Treating leg ulcers within two weeks by closing faulty veins improves healing by 12 percent compared to standard treatment, suggests new findings.Patients who received varicose vein treatment within two weeks, their ulcer healed in 56 days, compared to 82 days in the group whose treatment was delayed. Early endovenous ablation of venous ulcers leads to faster recovery improves healing rates and saves patients from serious complications such as amputation.
The research was done by Professor Alun Davies and his associates and they found that after 24 weeks, the ulcer healing rates were 85.6 percent in the group who received rapid treatment, compared to 76.3 percent in the group who received delayed treatment.
Nearly 500 adults with open venous leg ulcers were randomized to receive compression therapy plus early endovenous ablation of superficial venous reflux (within 2 weeks) or compression with the option of deferred endovenous ablation at 20 centres across the UK.In the trial randomly half of the patients received treatments within two weeks to tackle varicose veins and the remaining half of patients received treatment to tackle varicose veins after their ulcer had healed, or after six months if their ulcer was still present. The patients were tracked over the course of a year All patients were asked to wear compression stockings, which squeeze the blood back up the leg.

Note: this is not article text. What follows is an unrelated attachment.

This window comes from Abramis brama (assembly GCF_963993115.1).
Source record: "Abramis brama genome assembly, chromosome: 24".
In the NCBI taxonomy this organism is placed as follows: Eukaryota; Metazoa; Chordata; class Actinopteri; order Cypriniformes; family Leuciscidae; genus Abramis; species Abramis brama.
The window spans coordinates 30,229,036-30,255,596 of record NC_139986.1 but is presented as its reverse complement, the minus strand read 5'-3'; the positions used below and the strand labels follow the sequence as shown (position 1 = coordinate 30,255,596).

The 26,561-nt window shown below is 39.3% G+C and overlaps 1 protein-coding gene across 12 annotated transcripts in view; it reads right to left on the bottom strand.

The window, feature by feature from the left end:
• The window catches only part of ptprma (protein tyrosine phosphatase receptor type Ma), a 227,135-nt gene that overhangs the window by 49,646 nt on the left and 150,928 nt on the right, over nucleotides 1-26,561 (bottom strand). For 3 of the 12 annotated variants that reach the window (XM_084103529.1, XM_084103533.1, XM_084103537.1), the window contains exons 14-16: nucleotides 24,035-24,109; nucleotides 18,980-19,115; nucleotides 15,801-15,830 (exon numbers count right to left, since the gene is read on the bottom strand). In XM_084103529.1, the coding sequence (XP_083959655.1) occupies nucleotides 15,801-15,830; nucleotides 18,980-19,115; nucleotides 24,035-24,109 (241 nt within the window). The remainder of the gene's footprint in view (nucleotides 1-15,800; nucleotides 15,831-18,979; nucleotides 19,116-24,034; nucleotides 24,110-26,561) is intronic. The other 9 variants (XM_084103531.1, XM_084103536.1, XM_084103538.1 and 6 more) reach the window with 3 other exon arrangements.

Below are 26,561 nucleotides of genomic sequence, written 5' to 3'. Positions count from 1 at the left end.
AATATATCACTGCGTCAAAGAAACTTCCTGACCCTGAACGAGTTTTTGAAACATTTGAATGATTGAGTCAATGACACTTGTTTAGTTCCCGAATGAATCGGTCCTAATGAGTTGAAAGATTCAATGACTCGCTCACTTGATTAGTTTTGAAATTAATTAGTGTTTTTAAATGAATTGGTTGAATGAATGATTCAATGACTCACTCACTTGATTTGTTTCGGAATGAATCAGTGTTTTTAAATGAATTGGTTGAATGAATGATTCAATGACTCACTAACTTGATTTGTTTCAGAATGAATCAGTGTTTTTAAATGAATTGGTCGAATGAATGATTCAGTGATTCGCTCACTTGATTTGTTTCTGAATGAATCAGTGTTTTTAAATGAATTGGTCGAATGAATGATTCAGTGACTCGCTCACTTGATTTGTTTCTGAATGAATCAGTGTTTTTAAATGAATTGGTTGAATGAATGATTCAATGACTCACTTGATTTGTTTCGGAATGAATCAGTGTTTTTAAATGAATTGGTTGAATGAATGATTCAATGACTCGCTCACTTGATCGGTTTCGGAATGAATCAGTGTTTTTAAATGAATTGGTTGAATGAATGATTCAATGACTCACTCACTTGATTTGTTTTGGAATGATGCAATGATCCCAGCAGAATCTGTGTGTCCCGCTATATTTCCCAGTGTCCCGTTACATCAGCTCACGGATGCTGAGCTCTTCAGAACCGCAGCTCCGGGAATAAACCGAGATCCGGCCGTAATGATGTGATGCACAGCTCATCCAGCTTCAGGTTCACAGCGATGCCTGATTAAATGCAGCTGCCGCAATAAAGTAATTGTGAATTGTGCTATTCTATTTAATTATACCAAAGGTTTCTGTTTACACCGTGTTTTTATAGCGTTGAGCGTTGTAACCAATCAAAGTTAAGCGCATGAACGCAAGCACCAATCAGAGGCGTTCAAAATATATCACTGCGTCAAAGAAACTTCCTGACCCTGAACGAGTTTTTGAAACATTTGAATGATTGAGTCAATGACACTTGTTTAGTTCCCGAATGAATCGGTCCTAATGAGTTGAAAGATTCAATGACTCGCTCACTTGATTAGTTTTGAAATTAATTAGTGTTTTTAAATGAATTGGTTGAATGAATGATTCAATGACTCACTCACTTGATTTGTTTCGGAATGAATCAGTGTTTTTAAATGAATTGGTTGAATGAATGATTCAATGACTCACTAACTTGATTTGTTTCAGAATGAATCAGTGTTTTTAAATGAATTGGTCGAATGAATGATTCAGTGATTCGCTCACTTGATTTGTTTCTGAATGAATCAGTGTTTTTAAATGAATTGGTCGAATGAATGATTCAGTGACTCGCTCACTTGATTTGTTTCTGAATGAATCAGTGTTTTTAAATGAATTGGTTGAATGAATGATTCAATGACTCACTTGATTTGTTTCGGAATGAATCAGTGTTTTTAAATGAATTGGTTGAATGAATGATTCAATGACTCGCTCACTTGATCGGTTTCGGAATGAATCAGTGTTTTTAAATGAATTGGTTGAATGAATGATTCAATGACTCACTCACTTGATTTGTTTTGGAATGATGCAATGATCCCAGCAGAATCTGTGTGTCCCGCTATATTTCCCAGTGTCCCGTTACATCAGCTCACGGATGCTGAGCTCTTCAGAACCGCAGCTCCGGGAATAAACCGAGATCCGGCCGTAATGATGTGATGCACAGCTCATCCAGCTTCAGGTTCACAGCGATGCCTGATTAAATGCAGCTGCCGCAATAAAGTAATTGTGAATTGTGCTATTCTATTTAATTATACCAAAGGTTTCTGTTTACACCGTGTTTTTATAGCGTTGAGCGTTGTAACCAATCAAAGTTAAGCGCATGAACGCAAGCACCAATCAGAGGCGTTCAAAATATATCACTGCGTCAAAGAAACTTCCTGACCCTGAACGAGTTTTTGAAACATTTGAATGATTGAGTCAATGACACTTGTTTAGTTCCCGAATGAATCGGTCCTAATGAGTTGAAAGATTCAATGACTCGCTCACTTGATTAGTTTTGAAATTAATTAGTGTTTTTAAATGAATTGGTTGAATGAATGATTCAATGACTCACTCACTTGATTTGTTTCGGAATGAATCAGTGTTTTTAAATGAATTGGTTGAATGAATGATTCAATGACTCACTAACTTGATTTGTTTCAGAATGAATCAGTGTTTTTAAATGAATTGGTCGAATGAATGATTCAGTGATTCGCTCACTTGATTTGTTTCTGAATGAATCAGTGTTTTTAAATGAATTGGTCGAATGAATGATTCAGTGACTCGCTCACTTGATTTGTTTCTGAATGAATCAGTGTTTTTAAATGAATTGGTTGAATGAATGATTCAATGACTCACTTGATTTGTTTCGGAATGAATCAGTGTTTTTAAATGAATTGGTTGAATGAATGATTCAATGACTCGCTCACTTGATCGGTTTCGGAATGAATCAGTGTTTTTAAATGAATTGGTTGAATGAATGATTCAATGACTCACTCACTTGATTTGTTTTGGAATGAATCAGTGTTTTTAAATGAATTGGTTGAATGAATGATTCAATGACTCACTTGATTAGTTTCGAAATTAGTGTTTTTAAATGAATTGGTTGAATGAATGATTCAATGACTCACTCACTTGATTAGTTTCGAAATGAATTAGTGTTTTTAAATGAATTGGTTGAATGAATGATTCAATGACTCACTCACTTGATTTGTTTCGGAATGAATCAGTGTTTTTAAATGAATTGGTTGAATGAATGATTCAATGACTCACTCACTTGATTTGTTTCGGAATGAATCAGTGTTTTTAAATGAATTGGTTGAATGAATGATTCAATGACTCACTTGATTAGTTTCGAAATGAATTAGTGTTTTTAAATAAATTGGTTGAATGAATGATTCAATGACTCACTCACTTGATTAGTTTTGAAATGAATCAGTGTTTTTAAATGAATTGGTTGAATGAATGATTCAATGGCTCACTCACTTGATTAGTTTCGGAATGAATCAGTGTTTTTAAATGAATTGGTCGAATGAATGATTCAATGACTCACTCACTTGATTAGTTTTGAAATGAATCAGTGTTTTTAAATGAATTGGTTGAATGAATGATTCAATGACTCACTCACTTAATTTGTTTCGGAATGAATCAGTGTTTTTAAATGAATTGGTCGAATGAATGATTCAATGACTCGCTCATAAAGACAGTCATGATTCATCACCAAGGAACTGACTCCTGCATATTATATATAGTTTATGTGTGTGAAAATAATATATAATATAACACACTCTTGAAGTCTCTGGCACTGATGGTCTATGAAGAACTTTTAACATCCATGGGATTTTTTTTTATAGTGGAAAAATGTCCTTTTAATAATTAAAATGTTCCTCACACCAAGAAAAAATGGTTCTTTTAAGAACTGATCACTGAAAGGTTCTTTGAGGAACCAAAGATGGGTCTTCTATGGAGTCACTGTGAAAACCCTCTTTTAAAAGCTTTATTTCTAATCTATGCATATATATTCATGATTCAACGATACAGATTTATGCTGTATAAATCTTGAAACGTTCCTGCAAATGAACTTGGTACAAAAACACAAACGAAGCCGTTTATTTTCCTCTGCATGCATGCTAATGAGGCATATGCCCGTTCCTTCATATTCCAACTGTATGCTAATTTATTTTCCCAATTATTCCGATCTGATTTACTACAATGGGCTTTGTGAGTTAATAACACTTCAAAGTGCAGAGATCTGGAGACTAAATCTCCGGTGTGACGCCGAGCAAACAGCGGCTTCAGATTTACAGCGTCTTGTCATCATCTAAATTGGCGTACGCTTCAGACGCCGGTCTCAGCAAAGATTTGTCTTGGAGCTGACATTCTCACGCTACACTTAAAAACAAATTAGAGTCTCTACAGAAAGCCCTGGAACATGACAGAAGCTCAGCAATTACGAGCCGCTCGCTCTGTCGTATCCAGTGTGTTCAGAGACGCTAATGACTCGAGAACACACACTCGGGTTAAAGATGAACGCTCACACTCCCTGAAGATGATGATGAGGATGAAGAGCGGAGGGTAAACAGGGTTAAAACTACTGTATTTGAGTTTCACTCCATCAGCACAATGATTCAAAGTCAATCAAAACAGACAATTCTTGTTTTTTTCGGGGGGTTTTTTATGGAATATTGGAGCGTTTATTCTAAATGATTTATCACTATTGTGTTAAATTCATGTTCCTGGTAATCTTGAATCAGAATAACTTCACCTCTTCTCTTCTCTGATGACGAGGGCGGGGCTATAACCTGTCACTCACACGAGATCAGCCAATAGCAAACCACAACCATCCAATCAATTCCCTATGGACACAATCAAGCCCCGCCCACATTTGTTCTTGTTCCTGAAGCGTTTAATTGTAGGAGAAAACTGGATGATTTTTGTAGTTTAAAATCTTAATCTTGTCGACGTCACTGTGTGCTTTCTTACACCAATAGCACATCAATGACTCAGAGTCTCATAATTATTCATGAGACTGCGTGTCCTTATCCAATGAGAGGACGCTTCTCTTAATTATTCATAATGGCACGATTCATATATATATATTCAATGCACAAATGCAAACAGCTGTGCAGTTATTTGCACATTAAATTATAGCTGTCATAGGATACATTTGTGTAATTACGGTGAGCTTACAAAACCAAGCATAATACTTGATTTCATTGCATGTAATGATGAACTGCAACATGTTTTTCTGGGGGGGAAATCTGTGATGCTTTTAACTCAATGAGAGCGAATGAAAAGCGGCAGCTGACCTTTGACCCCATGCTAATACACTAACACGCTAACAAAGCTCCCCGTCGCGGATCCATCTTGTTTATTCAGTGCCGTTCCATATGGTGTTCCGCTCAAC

Professor Alun Davies said: “Leg ulcers can significantly impact on a patient’s quality of life and in severe cases can lead to someone losing part of their limb. They also represent a huge cost to the NHS. However, at the moment, most patients are offered only compression stockings without being referred on for treatment that tackles root of the problem – the faulty vein.”
He added that until now there has been no robust trial to assess whether treatments to close the vein are effective.
“With this trial we have shown that by intervening early you improve the healing of the leg ulcer, and help a patient recover quicker. We recommend that patients are referred to a vascular clinic upon diagnosis with a venous ulcer, to see if they would be suitable for early treatment.”
The authors acknowledged that more research is required in leg ulcer treatment especially treatment pathways.
The study was published in the journal New England Journal of Medicine.